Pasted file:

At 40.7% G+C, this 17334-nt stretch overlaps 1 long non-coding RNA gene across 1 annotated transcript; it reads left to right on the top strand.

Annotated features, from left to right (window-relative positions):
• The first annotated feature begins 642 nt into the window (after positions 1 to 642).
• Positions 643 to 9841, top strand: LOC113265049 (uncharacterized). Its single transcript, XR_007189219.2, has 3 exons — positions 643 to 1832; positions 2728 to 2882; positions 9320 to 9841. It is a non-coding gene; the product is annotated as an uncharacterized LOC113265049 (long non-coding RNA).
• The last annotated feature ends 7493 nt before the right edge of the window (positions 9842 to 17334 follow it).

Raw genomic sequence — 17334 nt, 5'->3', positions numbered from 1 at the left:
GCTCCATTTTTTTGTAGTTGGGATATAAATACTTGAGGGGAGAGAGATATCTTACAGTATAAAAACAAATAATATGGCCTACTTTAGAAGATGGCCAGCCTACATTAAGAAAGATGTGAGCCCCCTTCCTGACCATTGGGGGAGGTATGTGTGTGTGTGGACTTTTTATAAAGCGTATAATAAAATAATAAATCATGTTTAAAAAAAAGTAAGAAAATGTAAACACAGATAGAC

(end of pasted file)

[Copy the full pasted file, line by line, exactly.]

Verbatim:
At 40.7% G+C, this 17334-nt stretch overlaps 1 long non-coding RNA gene across 1 annotated transcript; it reads left to right on the top strand.

Annotated features, from left to right (window-relative positions):
• The first annotated feature begins 642 nt into the window (after positions 1 to 642).
• Positions 643 to 9841, top strand: LOC113265049 (uncharacterized). Its single transcript, XR_007189219.2, has 3 exons — positions 643 to 1832; positions 2728 to 2882; positions 9320 to 9841. It is a non-coding gene; the product is annotated as an uncharacterized LOC113265049 (long non-coding RNA).
• The last annotated feature ends 7493 nt before the right edge of the window (positions 9842 to 17334 follow it).

Raw genomic sequence — 17334 nt, 5'->3', positions numbered from 1 at the left:
GCTCCATTTTTTTGTAGTTGGGATATAAATACTTGAGGGGAGAGAGATATCTTACAGTATAAAAACAAATAATATGGCCTACTTTAGAAGATGGCCAGCCTACATTAAGAAAGATGTGAGCCCCCTTCCTGACCATTGGGGGAGGTATGTGTGTGTGTGGACTTTTTATAAAGCGTATAATAAAATAATAAATCATGTTTAAAAAAAAGTAAGAAAATGTAAACACAGATAGAC